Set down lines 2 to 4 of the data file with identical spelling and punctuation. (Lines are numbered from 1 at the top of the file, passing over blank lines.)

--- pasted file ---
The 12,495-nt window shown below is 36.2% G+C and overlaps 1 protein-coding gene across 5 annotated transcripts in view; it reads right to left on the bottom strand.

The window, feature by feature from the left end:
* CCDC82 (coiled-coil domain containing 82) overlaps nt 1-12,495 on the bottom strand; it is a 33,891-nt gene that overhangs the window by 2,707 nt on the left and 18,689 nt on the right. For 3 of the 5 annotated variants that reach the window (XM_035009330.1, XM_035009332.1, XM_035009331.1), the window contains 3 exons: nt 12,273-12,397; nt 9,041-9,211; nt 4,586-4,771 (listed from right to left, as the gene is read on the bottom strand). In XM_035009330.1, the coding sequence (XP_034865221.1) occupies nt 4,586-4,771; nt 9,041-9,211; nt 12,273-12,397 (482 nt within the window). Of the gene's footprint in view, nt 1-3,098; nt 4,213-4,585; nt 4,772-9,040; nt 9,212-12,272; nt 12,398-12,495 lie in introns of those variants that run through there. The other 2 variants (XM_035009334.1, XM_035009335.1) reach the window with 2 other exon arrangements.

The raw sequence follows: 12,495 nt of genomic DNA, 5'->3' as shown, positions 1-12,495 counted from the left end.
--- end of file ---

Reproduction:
The window, feature by feature from the left end:
* CCDC82 (coiled-coil domain containing 82) overlaps nt 1-12,495 on the bottom strand; it is a 33,891-nt gene that overhangs the window by 2,707 nt on the left and 18,689 nt on the right. For 3 of the 5 annotated variants that reach the window (XM_035009330.1, XM_035009332.1, XM_035009331.1), the window contains 3 exons: nt 12,273-12,397; nt 9,041-9,211; nt 4,586-4,771 (listed from right to left, as the gene is read on the bottom strand). In XM_035009330.1, the coding sequence (XP_034865221.1) occupies nt 4,586-4,771; nt 9,041-9,211; nt 12,273-12,397 (482 nt within the window). Of the gene's footprint in view, nt 1-3,098; nt 4,213-4,585; nt 4,772-9,040; nt 9,212-12,272; nt 12,398-12,495 lie in introns of those variants that run through there. The other 2 variants (XM_035009334.1, XM_035009335.1) reach the window with 2 other exon arrangements.

The raw sequence follows: 12,495 nt of genomic DNA, 5'->3' as shown, positions 1-12,495 counted from the left end.